Q: Mark, you have had something like five lock-outs of the front row of the grid, yet not one of those has been converted to a one-two in the race. Is that part of the learning curve?
MW: Yes, it is but also there is an element of people saying we should be 5000 points in the lead. I don't really think we should be for many reasons. Seb had a couple of victories taken away from him at the start of the year but also if you look in Turkey we were not fast enough. We had an incident on the track but we were not fast enough in the grand prix. Canada, we had a different tyre strategy there for qualifying and as the race turned out that was the result we deserved. We are not taking credit away from what other people are doing. At the end of the day there have been some calls from Jenson from the cockpit, a few great victories there and that's how it has been. We look to capitalize on some of those qualifying positions in the future but there is no points given on a Saturday. We know that and we are looking to do better. It's not like it's a no-brainer on Sunday afternoon and we just drive off the front row and disappear. We have got some work to do and that is evident as you can see by the points..
Q: Timo, first of all, your aims and the team's concentration at the moment. Is it looking towards Lotus? What sort of performance are you still putting on the car? Where are the priorities now for you?
TG: I think Silverstone showed the aero update worked quite well and we had, I would say, a second aero update in Silverstone. It doesn't show in the results as we are still in the same position but we were much closer to Lotus. We could race against them in Silverstone and for here we should have another little update in terms of an aero package which will bring us another little step forward again, so that's positive. It goes in the right direction. The first half of the year was tough to sort out all the problems but now it is becoming a more focussed direction in putting performance on the car.
Q: Adrian, what is affecting Force India at the moment? It seems to be very much up and down. Sometimes you qualify and race really well and other times it doesn't go so well.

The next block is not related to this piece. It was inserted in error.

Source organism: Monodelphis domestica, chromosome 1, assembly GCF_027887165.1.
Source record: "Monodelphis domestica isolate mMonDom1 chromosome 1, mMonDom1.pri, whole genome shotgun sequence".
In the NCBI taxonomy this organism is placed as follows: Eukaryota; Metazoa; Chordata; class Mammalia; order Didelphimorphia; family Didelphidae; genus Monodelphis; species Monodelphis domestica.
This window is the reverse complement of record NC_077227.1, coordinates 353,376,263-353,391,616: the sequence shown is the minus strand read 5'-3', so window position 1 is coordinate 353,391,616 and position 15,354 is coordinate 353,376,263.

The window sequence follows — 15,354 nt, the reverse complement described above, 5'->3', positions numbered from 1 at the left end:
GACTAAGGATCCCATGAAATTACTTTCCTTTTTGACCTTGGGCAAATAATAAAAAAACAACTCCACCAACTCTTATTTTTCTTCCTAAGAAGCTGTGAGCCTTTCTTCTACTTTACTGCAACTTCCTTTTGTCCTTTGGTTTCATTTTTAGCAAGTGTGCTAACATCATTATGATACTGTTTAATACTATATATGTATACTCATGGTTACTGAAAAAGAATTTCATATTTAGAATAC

Adrian SUTIL: I don't think it is up and down to be honest. I am very consistent in the points and I think the only driver who has scored points in every race since Barcelona, so it is a very consistent team and good performance of the car. Sometimes it is very close to go into Q3, sometimes it is enough but it is just a very close competition to go into Q3. Williams did a little upgrade on their cars and they are much stronger. Also Sauber did a good step forward. We are not struggling, no. We have to optimise everything a little bit better. We lost out in qualifying in the last two races in my opinion as we could not use our tyres in the best way. But there are all reasons behind that and everything is going well and we should be able here to get another good result, another good points' finish. The car is strong enough.
Q: Michael, do you feel you are being unfairly treated by the media who are perhaps expecting too much from you or are you perfectly happy with your own performance?
MS: No, perfectly happy with my own performance is probably wrong to say. But put it this way. Yes, there is an expectation out there which I think you have to be realistic that it is impossible to meet. I am away three years and just to come back and start exactly where I finished with maybe a car that doesn't allow me to right now is probably unrealistic. I am not a magician either. It just needs time. I take that time. I enjoy most of all this process. There were some set-backs and moments where you would, obviously, be a little bit angry. But, in general, that is what it is about. There are ups and downs and that is the excitement of motor sport. I know the final target where I want to go and I am very confident I can achieve this. That is what I am working for and what I am focussing on. There is the sportive side and there is the entertainment side of this whole circus. You just have to accept and see it is just part of that situation and do not bother too much about it.
QUESTIONS FROM THE FLOOR
Q: (Walter Koster -- Saarbrucker Zeitung) Mark, did you already have in the past such a situation like in this season with another team principal or team-mate?
MW: Frank (Williams) and Patrick (Head) were sometimes not that easy but look it is normal. It was a situation that happened which was very unusual. As I said already, I don't have any problems with Sebastian. What happened at Silverstone was nothing of Sebastian's doing. I had some discussions with Christian (Horner) over the weekend. He is running the team and we learn and we go forward. There is always unexpected things throughout any driver's career. As Michael just said there are new challengers for him right now and lots of little hurdles along the way. You are dreaming if you think it is always going to be straight up.